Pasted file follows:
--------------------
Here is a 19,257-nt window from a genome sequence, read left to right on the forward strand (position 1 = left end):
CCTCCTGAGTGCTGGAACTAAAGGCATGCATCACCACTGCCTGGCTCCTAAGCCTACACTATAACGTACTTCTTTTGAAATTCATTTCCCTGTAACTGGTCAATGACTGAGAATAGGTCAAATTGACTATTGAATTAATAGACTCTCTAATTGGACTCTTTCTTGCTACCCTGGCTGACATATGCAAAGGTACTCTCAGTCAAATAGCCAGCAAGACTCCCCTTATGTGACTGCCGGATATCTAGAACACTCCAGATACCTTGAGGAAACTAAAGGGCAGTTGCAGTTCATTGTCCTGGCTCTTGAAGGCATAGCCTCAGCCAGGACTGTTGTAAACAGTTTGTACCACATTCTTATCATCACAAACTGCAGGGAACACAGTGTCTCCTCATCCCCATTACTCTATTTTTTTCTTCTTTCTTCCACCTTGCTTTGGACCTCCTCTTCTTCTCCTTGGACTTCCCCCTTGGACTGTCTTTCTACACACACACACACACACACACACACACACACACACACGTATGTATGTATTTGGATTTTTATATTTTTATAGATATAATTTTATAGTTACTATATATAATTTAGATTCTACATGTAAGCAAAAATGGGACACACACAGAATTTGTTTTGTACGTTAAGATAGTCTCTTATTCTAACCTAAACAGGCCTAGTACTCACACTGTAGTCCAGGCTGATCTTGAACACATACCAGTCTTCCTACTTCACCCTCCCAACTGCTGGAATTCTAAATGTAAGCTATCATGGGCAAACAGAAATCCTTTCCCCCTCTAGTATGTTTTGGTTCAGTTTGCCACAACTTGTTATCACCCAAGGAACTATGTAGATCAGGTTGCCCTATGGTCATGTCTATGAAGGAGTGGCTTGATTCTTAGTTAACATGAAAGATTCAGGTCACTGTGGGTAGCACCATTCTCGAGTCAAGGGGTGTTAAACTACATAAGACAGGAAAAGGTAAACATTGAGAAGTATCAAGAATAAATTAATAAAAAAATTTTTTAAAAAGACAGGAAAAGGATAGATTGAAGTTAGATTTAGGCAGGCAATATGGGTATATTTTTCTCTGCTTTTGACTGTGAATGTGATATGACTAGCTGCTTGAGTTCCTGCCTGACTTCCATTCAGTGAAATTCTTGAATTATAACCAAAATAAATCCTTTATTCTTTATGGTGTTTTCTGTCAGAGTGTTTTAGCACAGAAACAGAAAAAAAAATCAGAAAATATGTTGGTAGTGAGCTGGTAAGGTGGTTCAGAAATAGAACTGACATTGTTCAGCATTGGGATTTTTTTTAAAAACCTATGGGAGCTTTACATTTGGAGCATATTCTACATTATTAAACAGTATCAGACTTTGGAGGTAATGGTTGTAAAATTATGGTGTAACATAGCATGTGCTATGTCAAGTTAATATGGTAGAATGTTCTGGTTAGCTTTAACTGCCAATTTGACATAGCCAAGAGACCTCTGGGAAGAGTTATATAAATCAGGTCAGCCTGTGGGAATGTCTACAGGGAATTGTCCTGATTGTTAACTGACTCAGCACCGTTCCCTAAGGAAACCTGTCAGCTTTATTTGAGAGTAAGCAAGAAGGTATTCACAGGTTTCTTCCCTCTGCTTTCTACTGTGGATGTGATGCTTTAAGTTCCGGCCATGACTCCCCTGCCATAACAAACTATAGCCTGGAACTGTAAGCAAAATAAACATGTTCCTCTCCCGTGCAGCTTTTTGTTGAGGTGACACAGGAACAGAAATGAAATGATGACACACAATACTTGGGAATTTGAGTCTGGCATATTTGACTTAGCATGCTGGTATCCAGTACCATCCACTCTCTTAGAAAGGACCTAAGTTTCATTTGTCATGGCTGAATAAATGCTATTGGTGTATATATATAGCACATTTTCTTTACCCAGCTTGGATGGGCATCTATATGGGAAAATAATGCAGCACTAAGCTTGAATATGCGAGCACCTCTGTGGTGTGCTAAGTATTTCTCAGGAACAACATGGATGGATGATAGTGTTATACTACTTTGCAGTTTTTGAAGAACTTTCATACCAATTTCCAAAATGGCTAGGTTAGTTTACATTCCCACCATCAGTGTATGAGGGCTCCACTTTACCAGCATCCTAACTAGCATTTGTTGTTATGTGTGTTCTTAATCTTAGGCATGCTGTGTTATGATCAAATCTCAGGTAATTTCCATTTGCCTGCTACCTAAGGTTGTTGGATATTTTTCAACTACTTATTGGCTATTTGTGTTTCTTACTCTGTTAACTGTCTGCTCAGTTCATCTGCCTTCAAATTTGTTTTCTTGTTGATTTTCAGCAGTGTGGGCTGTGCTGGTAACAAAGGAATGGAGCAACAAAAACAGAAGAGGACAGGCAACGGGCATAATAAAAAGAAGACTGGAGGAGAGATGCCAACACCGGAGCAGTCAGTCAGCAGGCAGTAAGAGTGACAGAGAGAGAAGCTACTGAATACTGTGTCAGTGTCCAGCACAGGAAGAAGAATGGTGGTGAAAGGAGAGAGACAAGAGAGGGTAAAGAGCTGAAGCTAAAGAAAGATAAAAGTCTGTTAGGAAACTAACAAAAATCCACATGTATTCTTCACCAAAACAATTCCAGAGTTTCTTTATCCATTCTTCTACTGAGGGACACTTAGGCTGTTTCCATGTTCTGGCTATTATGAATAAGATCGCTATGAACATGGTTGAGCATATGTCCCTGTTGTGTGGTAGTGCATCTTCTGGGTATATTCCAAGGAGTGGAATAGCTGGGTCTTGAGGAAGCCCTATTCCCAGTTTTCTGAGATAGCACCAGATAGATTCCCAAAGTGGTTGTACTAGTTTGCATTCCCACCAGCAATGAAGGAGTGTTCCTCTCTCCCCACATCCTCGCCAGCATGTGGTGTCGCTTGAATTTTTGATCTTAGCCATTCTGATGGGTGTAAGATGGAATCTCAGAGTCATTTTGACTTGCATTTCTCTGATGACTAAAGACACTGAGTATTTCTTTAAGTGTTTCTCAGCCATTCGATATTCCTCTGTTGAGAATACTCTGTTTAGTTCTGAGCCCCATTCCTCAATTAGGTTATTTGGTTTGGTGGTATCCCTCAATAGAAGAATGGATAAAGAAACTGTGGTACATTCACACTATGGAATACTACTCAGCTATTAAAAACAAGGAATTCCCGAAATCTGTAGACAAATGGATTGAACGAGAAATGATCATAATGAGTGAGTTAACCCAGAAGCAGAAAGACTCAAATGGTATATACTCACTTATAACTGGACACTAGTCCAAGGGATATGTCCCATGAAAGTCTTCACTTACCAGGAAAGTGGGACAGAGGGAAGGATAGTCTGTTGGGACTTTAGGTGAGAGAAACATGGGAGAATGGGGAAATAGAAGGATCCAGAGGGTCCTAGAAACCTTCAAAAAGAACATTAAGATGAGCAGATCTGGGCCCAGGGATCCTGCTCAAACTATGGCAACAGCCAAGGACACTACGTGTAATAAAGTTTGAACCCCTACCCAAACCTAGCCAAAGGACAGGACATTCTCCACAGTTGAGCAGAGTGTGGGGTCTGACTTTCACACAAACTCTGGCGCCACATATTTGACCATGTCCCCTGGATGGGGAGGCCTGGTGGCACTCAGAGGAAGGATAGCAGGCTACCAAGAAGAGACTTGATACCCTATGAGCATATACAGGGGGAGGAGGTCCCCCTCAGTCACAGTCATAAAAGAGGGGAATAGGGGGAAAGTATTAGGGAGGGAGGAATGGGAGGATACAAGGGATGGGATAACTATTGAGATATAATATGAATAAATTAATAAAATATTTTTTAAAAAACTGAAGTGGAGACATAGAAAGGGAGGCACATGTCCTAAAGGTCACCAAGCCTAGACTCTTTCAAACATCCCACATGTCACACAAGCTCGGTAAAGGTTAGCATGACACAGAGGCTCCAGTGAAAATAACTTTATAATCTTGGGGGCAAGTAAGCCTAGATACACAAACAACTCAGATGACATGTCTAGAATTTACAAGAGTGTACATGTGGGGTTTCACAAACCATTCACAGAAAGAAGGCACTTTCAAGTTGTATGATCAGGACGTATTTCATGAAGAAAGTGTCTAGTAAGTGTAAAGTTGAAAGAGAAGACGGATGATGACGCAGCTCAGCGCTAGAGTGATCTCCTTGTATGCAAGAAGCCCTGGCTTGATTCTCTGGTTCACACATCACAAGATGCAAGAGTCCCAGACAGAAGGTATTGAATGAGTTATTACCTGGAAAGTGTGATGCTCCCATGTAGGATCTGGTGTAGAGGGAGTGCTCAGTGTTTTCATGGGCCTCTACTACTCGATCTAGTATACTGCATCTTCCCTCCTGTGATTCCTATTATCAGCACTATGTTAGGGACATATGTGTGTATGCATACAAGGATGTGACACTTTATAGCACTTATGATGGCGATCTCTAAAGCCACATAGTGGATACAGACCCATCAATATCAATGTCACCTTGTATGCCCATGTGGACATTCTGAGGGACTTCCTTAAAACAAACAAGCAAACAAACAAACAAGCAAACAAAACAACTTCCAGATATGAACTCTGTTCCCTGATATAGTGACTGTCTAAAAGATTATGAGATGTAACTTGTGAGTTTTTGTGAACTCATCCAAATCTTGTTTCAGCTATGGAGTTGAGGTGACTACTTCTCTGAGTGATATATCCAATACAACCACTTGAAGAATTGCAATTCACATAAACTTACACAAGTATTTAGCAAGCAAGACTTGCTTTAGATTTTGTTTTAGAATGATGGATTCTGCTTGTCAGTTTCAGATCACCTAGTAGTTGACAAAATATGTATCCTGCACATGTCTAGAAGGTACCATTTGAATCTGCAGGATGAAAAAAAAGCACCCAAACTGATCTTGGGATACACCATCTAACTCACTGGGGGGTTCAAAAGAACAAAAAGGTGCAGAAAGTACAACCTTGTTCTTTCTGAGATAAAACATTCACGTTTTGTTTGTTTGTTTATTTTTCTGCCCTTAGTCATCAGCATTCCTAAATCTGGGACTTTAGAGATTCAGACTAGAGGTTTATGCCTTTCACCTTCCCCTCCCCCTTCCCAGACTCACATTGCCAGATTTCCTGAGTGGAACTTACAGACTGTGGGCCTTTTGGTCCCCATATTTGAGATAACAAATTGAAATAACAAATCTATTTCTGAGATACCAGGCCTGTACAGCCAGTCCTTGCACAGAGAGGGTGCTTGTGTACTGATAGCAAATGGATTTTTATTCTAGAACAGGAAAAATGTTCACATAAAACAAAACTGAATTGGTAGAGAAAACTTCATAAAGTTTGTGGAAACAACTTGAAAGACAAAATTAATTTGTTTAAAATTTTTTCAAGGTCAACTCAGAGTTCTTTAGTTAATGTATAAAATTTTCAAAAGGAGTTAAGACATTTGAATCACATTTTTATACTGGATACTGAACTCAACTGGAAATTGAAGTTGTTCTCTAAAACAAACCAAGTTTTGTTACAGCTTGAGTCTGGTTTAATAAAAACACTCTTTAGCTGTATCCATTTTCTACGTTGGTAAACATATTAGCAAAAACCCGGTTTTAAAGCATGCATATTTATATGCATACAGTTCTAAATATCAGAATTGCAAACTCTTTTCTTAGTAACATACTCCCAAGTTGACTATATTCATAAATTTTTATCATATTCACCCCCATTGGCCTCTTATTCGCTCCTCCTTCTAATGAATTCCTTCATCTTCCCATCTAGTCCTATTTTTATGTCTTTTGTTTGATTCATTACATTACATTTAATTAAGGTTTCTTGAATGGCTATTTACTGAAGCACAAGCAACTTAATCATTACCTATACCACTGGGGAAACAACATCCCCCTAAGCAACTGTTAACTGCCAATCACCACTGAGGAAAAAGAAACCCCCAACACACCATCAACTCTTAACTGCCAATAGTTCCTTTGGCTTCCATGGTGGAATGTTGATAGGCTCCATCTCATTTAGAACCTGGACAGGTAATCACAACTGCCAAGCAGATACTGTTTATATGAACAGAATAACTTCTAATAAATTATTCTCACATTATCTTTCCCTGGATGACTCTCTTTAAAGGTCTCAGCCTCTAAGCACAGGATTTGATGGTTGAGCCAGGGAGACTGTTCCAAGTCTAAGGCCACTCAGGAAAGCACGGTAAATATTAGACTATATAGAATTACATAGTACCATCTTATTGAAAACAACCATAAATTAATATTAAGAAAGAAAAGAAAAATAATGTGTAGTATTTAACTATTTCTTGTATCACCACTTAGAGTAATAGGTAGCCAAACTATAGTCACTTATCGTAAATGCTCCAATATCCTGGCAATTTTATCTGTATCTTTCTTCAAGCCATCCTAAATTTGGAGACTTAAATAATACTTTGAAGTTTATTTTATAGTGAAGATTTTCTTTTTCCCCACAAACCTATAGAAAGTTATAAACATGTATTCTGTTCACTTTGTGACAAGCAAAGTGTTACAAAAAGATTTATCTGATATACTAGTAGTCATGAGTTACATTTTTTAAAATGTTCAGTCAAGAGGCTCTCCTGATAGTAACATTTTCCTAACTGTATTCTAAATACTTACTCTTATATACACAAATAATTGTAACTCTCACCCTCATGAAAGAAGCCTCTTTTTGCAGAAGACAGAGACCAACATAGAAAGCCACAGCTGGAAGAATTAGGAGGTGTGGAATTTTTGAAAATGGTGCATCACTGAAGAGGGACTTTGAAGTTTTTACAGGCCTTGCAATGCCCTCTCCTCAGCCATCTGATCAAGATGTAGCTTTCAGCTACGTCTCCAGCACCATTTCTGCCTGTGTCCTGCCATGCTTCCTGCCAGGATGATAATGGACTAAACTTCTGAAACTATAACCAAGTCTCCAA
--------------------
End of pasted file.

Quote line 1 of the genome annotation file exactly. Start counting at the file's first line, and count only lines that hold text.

Here is a 19,257-nt window from a genome sequence, read left to right on the forward strand (position 1 = left end):